On 27 February the Kiwi dollar closed at a scarcely credible 81.66 US cents, a new post-float high, and there was talk of it soaring further into the stratosphere. Little wonder the latest National Bank business opinion survey showed sharp falls in business confidence, and in expectations for exporting, profits, activity and employment.
It's tempting to draw the conclusion the Kiwi is 'overvalued' and is way north of where it 'ought to be'. But there are two problems with that.
In a free market the exchange rate that emerges from all the supply and demand for a currency has to be in some sense the 'right' price. It's kind of hard to argue that the price the participants freely set for themselves ought to have been something else.
But let's suppose what we really mean is that for some reason - say, because of a 'bubble' or a panic - a currency's value can be temporarily driven away from some estimate of what it 'ought to be' on some reading of all the economic fundamentals. But the problem now is that we don't have a great handle on where it 'ought' to be.
It's true we can (more or less) figure out a rate that would make exporters' lives at least bearable (somewhere around the 60 US cent mark seems to be a reasonable guess). But exporters aren't the only participants in the forex markets. Investors in the US, for example, observe their local interest rates plummeting, but also notice Kiwi interest rates are steady and high: what's the 'right' exchange rate that takes into account their entirely rational decision to add some Kiwi dollars to their portfolios?
In principle, you could build a fancy econometric model to try and figure it out. You'd feed in all the things you think might affect the currency - overseas investors' risk tolerance for a flutter overseas, our commodity prices, interest rates, whatever - and you'd see what came out.
The answer, though, would still depend on the assumption that exchange rates are, more or less, determined by those economic 'fundamentals'. And that's where you'd be seriously wrong.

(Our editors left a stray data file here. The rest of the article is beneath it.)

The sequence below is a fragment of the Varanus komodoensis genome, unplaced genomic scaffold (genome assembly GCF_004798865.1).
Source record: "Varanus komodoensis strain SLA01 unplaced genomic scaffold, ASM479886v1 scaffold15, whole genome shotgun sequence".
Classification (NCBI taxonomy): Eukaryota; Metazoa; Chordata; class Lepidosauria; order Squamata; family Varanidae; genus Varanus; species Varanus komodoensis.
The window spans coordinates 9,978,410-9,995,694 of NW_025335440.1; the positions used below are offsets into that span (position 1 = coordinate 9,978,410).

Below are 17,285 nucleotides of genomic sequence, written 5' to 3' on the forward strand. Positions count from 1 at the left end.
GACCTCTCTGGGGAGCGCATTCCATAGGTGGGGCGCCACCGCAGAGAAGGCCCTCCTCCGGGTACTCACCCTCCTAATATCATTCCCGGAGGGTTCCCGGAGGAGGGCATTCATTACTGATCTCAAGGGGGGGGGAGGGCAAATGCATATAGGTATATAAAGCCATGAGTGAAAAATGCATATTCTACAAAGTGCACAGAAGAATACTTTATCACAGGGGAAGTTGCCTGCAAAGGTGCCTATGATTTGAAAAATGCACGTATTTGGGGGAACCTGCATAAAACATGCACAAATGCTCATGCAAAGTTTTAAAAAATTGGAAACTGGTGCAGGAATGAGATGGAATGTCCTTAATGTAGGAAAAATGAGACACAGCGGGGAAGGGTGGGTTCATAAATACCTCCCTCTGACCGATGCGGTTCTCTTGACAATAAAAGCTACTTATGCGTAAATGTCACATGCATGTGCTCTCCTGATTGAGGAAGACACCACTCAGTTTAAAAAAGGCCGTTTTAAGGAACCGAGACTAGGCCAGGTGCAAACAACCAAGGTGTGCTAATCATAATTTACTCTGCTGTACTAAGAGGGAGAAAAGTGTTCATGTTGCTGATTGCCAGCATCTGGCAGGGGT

In recent years economists have been modelling in the laboratory how traders in markets behave. And every time the answer comes out the same: markets have funny internal dynamics of their own and don't track the fundamentals for long periods of time. They can, and will, generate 'bubbles', for example, where the price of what's being traded appears to take leave of its fundamental senses. And they generate the subsequent crashes, too.
The latest example comes from some research conducted on students at Emory University in Atlanta, nicely set up so the researchers could see everything that was going on. They knew the fundamental value of the asset being traded, what the traders' expectations were for its value, and the outcome for a whole series of trading experiments: they ran this 'market' four times, each time with multiple trading sessions.
This market generated 'bubbles'. Prices soared, especially in the first session, way above where they 'ought' to be. That was mostly because, once trading had started, traders didn't base their expectations on what the fundamental value of the asset was but on what has happening to its price. If it was going up, they were minded to believe it would go up more, so they traded accordingly, and it went up even more, further inflating the bubble. Ultimately there was a 'crash' back to the fundamental value.
Interestingly, though, the traders learned from the experience. In repeated markets they learned to be wary of the looming bubble, and it became smaller. Even then, however, their collective behaviour generated price movements not related to the fundamentals. For example, each thought they'd be smarter than the next fellow, and sell out just before the bubble peaked. Each of them thinking that way, however, burst the bubble in itself as each of them increased their selling and drove the price down. The bubbles burst before the traders thought they would.
So what, you ask? For one, I'd be less trusting of exchange rate forecasts based on 'fundamentals' and more ready to insure against the apparently unthinkable.
I think I'd also encourage the Reserve Bank to intervene again. Last time it did (July 2007) the currency was just over 80 US cents. Intervention produced an immediate 2 cent drop, and by mid-August had helped bring about a 10 cent drop. Now might be a good time to give the market another nudge downwards, which could set off another self-fulfilling decline as traders assume further falls. And then we might return to a level our exporters can survive on.